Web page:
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Council rejects tow truck drivers parking at home
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A police chief request to have the city allow tow truck drivers on the city's "rotation list" to park at their homes for quicker response time to accidents and other public safety scenes was denied on Monday by the Ceres City Council.

At least three members of the council stated concerns about allowing tow trucks in excess of 10,000 pounds to park in residential areas. A motion to grant deWerk's recommendation made by Councilman Chris Vierra and seconded by Mayor Anthony Cannella was denied by members Ken Lane, Guillermo Ochoa and Bret Durossette.

Vierra motioned that operators be allowed to keep their trucks at their homes only if neighbors within 300 radial feet gave their consent and called for an annual review. The rest of the council balked, however.

Public Safety Director/Chief of Police Art deWerk asked the council to amend the city ordinance, saying the city's eight tow truck operators respond to calls faster if they have their trucks at home. The city requires a tow operator to arrive within 30 minutes of being called and that typically trucks arrive within 15 minutes. He said those fast response times are due in part to the fact that the city has not enforced the law that forbids operators from stationing at the homes of drivers. But the matter became an issue when a resident complained last year.

Ceres resident Robert Hall said he encountered problems when a Ceres Pro Tow driver was parking across the street from his Douglas Drive home last year. He called the truck an eyesore and called Ceres police to complain about the driver parking illegally on his block and was at first told it wasn't illegal. The truck became a moot point when the driver was eventually fired and the truck disappeared. But Hall showed up at Monday's meeting to argue that other residents shouldn't have to endure what he did.

"Until you have one across the street, you do not know what this is like," Hall told the council.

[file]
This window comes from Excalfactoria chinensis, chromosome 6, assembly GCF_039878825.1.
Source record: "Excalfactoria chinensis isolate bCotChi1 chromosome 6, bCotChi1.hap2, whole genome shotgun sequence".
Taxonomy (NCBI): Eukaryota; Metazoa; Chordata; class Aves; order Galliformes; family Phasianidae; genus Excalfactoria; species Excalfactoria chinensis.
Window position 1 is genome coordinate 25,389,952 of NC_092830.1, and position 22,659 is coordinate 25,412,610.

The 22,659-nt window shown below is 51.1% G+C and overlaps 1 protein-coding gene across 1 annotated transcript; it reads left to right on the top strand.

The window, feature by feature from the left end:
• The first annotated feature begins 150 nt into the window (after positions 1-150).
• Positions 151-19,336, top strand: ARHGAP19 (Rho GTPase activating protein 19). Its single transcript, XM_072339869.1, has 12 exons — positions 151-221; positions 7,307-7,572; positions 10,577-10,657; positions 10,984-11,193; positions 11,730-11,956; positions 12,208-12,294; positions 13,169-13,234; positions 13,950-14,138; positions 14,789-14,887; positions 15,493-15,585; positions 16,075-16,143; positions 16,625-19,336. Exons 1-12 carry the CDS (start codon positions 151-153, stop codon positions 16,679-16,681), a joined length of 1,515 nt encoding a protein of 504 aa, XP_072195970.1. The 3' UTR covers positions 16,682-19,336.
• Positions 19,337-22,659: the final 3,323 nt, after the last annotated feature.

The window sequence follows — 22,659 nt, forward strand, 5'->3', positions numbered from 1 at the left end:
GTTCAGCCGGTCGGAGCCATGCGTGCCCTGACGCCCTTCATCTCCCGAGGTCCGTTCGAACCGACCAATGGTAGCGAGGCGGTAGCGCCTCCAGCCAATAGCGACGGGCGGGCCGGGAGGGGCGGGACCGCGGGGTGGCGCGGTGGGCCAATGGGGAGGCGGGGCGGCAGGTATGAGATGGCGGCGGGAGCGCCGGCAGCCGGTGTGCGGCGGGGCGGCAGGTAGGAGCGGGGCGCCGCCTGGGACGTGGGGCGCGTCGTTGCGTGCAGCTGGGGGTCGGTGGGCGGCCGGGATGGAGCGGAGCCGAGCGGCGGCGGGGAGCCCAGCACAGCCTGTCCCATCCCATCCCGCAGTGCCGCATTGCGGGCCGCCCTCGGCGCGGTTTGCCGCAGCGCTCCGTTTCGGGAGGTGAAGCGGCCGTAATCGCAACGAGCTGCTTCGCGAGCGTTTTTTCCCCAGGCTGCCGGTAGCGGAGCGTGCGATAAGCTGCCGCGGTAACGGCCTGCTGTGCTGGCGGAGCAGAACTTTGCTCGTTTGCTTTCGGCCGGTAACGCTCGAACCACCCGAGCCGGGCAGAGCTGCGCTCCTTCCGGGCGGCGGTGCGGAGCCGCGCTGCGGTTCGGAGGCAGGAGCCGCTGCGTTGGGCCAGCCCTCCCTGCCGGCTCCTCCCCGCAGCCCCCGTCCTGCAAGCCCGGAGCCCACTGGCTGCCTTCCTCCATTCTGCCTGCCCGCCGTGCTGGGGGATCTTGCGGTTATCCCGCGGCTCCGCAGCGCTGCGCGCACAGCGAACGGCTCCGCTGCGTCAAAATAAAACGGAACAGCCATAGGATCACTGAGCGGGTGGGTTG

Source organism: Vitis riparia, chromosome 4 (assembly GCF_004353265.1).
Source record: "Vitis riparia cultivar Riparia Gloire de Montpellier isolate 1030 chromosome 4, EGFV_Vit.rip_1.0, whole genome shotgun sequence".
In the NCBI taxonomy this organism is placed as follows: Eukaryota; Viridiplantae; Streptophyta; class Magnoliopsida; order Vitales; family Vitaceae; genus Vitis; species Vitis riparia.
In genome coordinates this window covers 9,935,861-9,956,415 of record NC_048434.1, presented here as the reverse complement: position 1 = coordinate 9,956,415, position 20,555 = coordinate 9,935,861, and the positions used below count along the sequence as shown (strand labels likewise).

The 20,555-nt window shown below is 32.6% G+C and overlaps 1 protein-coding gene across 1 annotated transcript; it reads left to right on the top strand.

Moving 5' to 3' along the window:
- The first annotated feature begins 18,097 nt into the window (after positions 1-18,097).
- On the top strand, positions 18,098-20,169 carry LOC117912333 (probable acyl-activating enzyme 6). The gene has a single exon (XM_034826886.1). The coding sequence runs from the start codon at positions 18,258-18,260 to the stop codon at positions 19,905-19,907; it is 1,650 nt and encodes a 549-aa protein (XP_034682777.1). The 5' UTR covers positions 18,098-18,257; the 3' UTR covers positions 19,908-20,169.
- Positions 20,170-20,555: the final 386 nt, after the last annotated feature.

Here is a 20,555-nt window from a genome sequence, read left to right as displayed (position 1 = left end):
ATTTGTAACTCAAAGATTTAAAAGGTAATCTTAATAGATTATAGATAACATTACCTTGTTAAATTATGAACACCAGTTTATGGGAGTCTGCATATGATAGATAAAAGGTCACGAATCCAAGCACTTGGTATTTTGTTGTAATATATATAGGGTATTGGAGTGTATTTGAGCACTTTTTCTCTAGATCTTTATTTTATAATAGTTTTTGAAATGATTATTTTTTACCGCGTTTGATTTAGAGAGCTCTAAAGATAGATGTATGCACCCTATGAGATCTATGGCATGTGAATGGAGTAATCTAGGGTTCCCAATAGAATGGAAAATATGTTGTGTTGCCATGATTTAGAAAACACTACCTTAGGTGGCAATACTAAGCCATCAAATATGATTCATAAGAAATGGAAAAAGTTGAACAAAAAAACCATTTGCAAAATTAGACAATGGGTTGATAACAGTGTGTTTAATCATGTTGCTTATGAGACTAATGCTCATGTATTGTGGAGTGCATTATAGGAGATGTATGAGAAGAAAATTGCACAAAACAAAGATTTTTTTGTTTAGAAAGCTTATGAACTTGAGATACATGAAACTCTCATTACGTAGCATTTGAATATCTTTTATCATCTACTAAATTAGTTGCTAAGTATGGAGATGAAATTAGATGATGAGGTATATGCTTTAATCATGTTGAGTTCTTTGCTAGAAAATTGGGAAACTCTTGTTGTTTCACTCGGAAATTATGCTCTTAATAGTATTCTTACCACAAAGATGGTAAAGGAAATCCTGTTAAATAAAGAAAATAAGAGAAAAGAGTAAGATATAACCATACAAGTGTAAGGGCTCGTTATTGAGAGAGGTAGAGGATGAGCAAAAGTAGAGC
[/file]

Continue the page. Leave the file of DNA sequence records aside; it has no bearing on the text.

Durossette said he cringes at the thought of the larger trucks presenting hazards to children who might be playing in the streets of neighborhoods. He also cited the weight affecting street surfaces and curbs.

Vierra was willing to make provisions that would allow the flat bed tow trucks to be allowed in a neighborhood as long as the neighbors within 300 feet consented. Ochoa, however, said he believes an operator could intimidate neighbors to signing on. Ochoa also said being on the city's rotation list was a privilege and that companies should make provisions for drivers to be able to respond quickly without having trucks at homes, suggesting that employees could stay at tow yards while on call.

"I'd rather not open up Pandora's Box," said Ochoa of an ordinance change.

DeWerk said tow operators don't want negative presence in neighborhoods and argued that fast tow response is a "public safety issue."

Lane said he understood the need for deWerk to free up his officers - they must remain on scene until the vehicle is towed - but also remembers how neighbors resented his father's TID vehicle parked at his home.

Cannella said he would "personally hate" a truck in his neighborhood but was agreeable to letting neighborhood reject trucks in their area.

After both motions were made, Lane suggested "why not let it be complaint driven like the way it is."